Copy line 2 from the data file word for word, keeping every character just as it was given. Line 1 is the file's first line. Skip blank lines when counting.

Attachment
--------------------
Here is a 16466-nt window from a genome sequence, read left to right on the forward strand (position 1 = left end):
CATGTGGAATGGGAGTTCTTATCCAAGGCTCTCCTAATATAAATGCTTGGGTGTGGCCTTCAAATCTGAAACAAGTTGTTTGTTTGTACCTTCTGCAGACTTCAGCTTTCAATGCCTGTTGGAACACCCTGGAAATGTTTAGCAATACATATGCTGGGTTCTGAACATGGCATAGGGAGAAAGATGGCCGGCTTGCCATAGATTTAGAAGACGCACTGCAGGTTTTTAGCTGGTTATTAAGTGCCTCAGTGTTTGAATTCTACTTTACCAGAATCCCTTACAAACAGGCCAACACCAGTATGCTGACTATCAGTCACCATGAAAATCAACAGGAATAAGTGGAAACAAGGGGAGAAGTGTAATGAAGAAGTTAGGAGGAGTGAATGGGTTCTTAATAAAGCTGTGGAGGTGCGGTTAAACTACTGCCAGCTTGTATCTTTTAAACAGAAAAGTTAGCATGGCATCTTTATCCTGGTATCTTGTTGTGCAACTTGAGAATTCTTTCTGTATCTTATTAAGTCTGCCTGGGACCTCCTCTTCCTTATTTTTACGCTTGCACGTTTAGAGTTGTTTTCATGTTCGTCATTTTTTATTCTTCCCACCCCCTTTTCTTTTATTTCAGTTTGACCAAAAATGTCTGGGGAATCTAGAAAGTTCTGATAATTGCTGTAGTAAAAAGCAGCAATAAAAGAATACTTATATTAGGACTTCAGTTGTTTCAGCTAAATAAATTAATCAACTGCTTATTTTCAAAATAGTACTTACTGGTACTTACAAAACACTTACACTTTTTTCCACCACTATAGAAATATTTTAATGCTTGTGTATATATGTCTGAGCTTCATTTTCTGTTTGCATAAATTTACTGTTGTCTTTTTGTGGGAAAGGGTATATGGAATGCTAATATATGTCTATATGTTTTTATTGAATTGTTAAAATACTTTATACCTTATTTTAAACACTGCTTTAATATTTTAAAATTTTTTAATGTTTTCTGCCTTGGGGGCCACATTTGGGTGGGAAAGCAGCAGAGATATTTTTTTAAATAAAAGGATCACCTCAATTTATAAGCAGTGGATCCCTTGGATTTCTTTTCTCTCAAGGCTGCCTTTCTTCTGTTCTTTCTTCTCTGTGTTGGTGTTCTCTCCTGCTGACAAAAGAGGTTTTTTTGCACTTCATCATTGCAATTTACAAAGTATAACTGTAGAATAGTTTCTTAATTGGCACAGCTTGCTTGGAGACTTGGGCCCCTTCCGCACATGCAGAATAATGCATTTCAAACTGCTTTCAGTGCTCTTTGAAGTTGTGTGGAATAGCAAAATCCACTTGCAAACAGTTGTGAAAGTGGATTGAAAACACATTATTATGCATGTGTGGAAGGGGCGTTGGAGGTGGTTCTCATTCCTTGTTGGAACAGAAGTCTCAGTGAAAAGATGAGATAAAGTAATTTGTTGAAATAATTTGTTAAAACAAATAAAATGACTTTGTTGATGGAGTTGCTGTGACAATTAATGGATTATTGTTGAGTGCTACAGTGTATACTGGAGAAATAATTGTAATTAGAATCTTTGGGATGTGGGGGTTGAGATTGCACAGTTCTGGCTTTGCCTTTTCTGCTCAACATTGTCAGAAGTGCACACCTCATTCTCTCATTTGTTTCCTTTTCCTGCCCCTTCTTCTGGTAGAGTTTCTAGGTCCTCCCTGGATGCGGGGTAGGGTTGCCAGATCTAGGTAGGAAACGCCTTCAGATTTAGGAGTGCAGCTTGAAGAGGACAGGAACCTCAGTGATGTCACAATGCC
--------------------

CATGTGGAATGGGAGTTCTTATCCAAGGCTCTCCTAATATAAATGCTTGGGTGTGGCCTTCAAATCTGAAACAAGTTGTTTGTTTGTACCTTCTGCAGACTTCAGCTTTCAATGCCTGTTGGAACACCCTGGAAATGTTTAGCAATACATATGCTGGGTTCTGAACATGGCATAGGGAGAAAGATGGCCGGCTTGCCATAGATTTAGAAGACGCACTGCAGGTTTTTAGCTGGTTATTAAGTGCCTCAGTGTTTGAATTCTACTTTACCAGAATCCCTTACAAACAGGCCAACACCAGTATGCTGACTATCAGTCACCATGAAAATCAACAGGAATAAGTGGAAACAAGGGGAGAAGTGTAATGAAGAAGTTAGGAGGAGTGAATGGGTTCTTAATAAAGCTGTGGAGGTGCGGTTAAACTACTGCCAGCTTGTATCTTTTAAACAGAAAAGTTAGCATGGCATCTTTATCCTGGTATCTTGTTGTGCAACTTGAGAATTCTTTCTGTATCTTATTAAGTCTGCCTGGGACCTCCTCTTCCTTATTTTTACGCTTGCACGTTTAGAGTTGTTTTCATGTTCGTCATTTTTTATTCTTCCCACCCCCTTTTCTTTTATTTCAGTTTGACCAAAAATGTCTGGGGAATCTAGAAAGTTCTGATAATTGCTGTAGTAAAAAGCAGCAATAAAAGAATACTTATATTAGGACTTCAGTTGTTTCAGCTAAATAAATTAATCAACTGCTTATTTTCAAAATAGTACTTACTGGTACTTACAAAACACTTACACTTTTTTCCACCACTATAGAAATATTTTAATGCTTGTGTATATATGTCTGAGCTTCATTTTCTGTTTGCATAAATTTACTGTTGTCTTTTTGTGGGAAAGGGTATATGGAATGCTAATATATGTCTATATGTTTTTATTGAATTGTTAAAATACTTTATACCTTATTTTAAACACTGCTTTAATATTTTAAAATTTTTTAATGTTTTCTGCCTTGGGGGCCACATTTGGGTGGGAAAGCAGCAGAGATATTTTTTTAAATAAAAGGATCACCTCAATTTATAAGCAGTGGATCCCTTGGATTTCTTTTCTCTCAAGGCTGCCTTTCTTCTGTTCTTTCTTCTCTGTGTTGGTGTTCTCTCCTGCTGACAAAAGAGGTTTTTTTGCACTTCATCATTGCAATTTACAAAGTATAACTGTAGAATAGTTTCTTAATTGGCACAGCTTGCTTGGAGACTTGGGCCCCTTCCGCACATGCAGAATAATGCATTTCAAACTGCTTTCAGTGCTCTTTGAAGTTGTGTGGAATAGCAAAATCCACTTGCAAACAGTTGTGAAAGTGGATTGAAAACACATTATTATGCATGTGTGGAAGGGGCGTTGGAGGTGGTTCTCATTCCTTGTTGGAACAGAAGTCTCAGTGAAAAGATGAGATAAAGTAATTTGTTGAAATAATTTGTTAAAACAAATAAAATGACTTTGTTGATGGAGTTGCTGTGACAATTAATGGATTATTGTTGAGTGCTACAGTGTATACTGGAGAAATAATTGTAATTAGAATCTTTGGGATGTGGGGGTTGAGATTGCACAGTTCTGGCTTTGCCTTTTCTGCTCAACATTGTCAGAAGTGCACACCTCATTCTCTCATTTGTTTCCTTTTCCTGCCCCTTCTTCTGGTAGAGTTTCTAGGTCCTCCCTGGATGCGGGGTAGGGTTGCCAGATCTAGGTAGGAAACGCCTTCAGATTTAGGAGTGCAGCTTGAAGAGGACAGGAACCTCAGTGATGTCACAATGCC